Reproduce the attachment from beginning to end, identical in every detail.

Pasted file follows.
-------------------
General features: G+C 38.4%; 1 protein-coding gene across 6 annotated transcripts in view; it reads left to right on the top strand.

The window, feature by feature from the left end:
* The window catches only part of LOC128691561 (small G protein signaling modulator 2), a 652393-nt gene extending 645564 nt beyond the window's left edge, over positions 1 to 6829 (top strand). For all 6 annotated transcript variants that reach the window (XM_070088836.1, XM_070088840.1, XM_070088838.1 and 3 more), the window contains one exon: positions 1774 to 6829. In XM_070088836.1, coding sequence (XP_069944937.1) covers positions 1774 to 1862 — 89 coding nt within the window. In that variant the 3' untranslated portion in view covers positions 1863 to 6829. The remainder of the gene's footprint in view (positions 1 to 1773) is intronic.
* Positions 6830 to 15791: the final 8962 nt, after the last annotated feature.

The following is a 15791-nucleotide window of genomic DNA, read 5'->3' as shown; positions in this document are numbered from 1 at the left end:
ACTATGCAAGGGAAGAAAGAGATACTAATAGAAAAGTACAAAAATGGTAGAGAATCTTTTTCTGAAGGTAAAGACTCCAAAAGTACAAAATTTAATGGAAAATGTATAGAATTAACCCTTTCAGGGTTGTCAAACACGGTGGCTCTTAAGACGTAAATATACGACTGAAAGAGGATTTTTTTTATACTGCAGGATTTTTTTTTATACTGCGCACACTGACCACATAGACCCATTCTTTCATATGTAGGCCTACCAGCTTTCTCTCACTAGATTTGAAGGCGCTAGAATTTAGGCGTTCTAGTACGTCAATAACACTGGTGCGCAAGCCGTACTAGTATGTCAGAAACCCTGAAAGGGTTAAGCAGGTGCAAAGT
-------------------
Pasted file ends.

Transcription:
General features: G+C 38.4%; 1 protein-coding gene across 6 annotated transcripts in view; it reads left to right on the top strand.

The window, feature by feature from the left end:
* The window catches only part of LOC128691561 (small G protein signaling modulator 2), a 652393-nt gene extending 645564 nt beyond the window's left edge, over positions 1 to 6829 (top strand). For all 6 annotated transcript variants that reach the window (XM_070088836.1, XM_070088840.1, XM_070088838.1 and 3 more), the window contains one exon: positions 1774 to 6829. In XM_070088836.1, coding sequence (XP_069944937.1) covers positions 1774 to 1862 — 89 coding nt within the window. In that variant the 3' untranslated portion in view covers positions 1863 to 6829. The remainder of the gene's footprint in view (positions 1 to 1773) is intronic.
* Positions 6830 to 15791: the final 8962 nt, after the last annotated feature.

The following is a 15791-nucleotide window of genomic DNA, read 5'->3' as shown; positions in this document are numbered from 1 at the left end:
ACTATGCAAGGGAAGAAAGAGATACTAATAGAAAAGTACAAAAATGGTAGAGAATCTTTTTCTGAAGGTAAAGACTCCAAAAGTACAAAATTTAATGGAAAATGTATAGAATTAACCCTTTCAGGGTTGTCAAACACGGTGGCTCTTAAGACGTAAATATACGACTGAAAGAGGATTTTTTTTATACTGCAGGATTTTTTTTTATACTGCGCACACTGACCACATAGACCCATTCTTTCATATGTAGGCCTACCAGCTTTCTCTCACTAGATTTGAAGGCGCTAGAATTTAGGCGTTCTAGTACGTCAATAACACTGGTGCGCAAGCCGTACTAGTATGTCAGAAACCCTGAAAGGGTTAAGCAGGTGCAAAGT